Introduction Top


End-stage renal disease (ESRD) is an irreversible clinical condition with loss of kidney function resulting in dependence on renal replacement therapy. [1],[2] There are three types of renal replacement techniques, including hemodialysis (HD), peritoneal dialysis (PD) and kidney transplantation. [1]

According to a report of the Kidney Patients and Renal Transplantation Research Center in Iran, 2007, about 29,000 patients are suffering from chronic kidney failure in this country; 50% of them are receiving HD, 47.5% are receiving transplantation and the remaining 2.5% are undergoing PD. [3]

Each treatment method has some requirements, benefits and considerations. [4] They help patients with ESRD; however, they are considered as a source of stress. [5] HD treatment is highly inflexible and patients, in addition, need to cope with various aspects of their disease. These patients often have difficulty in coping with the disease's stress factors. [6] Typical HD stress factors include physical dependence on devices, limitations in physical function, changes in sexual function and diet, fluid restriction, taking large doses of drugs for treatment and loss of appetite and energy. Psychosocial stress factors include not having adequate time to perform dialysis, loss of job, loss of independence, changes in self-perception and fear of death. [6] Like HD, there are some stress factors for PD also. The complex therapy severely restricts the patients' activities in ambulatory PD and causes loss of independence, financial stress, changing roles, changing self-esteem and breakdown of family life. [7]

Coping with chronic illness is always a challenging and threatening process, and healthcare providers need to be aware of these conditions. [8] If coping strategies are used effectively, they can help in improving the performance and well being of individuals. Understanding the processes that dialysis patients pass through can help the health-care providers to efficiently manage their patients. [8],[9]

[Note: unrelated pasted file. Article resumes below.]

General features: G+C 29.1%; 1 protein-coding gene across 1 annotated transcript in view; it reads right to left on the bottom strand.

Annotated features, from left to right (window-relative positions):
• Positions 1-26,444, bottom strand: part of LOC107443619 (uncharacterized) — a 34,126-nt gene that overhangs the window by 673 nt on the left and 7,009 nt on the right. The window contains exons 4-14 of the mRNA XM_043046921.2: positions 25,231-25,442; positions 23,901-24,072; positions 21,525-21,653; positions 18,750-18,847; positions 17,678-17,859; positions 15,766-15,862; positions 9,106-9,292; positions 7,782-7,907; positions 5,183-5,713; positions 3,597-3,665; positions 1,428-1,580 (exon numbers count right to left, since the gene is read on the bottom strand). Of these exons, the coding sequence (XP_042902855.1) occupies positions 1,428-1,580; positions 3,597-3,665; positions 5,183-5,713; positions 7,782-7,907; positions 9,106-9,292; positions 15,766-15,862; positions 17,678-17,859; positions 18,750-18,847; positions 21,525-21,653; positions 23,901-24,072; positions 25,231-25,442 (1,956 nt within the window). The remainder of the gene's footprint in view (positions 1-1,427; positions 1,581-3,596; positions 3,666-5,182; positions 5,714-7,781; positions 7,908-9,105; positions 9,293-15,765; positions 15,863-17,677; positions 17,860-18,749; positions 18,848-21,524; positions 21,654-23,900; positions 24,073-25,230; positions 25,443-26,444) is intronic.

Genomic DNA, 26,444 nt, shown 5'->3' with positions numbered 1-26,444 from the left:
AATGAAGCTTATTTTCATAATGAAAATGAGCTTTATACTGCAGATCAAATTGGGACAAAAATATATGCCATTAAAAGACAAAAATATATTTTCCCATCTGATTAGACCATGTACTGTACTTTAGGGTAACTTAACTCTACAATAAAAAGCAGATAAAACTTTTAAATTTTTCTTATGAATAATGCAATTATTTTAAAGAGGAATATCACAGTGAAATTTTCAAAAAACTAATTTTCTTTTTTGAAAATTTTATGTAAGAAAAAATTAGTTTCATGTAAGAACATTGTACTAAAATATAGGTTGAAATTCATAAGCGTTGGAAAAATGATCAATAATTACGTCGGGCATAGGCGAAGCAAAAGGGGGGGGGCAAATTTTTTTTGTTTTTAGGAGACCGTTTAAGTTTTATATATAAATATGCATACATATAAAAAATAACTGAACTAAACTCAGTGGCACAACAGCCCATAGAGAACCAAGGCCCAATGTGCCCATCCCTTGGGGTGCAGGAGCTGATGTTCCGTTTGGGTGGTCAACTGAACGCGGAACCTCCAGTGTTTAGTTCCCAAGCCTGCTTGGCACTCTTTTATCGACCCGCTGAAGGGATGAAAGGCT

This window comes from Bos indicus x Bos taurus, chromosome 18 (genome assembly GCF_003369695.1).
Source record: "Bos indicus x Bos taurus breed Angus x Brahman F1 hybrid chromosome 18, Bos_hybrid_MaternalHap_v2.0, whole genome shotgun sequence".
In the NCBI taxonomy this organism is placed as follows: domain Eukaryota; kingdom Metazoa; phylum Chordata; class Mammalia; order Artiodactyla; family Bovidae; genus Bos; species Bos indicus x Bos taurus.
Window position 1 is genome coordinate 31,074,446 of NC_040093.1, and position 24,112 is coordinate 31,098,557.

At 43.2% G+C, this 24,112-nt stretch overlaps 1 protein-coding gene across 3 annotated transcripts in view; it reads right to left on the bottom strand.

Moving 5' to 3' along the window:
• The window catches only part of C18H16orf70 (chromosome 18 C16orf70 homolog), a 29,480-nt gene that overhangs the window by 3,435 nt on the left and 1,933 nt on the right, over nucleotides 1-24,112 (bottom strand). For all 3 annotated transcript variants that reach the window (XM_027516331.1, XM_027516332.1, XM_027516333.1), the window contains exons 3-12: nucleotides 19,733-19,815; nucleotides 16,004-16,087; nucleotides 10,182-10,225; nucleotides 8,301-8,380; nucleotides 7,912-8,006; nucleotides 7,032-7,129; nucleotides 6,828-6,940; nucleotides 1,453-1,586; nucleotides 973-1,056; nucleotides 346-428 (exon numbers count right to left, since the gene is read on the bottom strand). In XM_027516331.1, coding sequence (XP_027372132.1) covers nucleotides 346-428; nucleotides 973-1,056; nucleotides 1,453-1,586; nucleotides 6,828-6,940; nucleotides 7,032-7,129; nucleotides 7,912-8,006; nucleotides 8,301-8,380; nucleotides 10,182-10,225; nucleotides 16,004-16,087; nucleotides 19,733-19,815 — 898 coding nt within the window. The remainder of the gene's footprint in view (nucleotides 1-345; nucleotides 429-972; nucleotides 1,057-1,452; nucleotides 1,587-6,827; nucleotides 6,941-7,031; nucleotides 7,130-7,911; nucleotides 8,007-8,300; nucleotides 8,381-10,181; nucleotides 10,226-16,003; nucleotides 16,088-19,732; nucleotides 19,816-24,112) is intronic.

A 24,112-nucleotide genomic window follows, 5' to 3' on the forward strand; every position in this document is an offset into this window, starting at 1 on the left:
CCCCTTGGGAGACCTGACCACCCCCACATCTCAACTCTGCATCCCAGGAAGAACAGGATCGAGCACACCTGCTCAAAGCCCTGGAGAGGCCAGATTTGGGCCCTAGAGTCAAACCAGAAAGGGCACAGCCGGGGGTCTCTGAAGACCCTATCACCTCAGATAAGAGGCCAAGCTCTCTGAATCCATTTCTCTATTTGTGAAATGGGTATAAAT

Studies on the coping strategies are required because of the following reasons: (a) The conflicting findings of the published studies on this topic, [4],[10],[11],[12] (b) the impact of cultural differences in experiencing stress factors in diffe­rent communities [13] and (c) the limitations of the studies regarding the adaptation strategies, particularly in patients on PD. The current study aimed to evaluate the coping strategies of HD and PD patients.


   Materials and Methods Top


Research design

An analytical, cross-sectional study was performed to evaluate the coping strategies at the Imam Reza Educational-Medical Hospital (Tabriz, Iran) among patients undergoing HD andPD in 2011.

Population and sample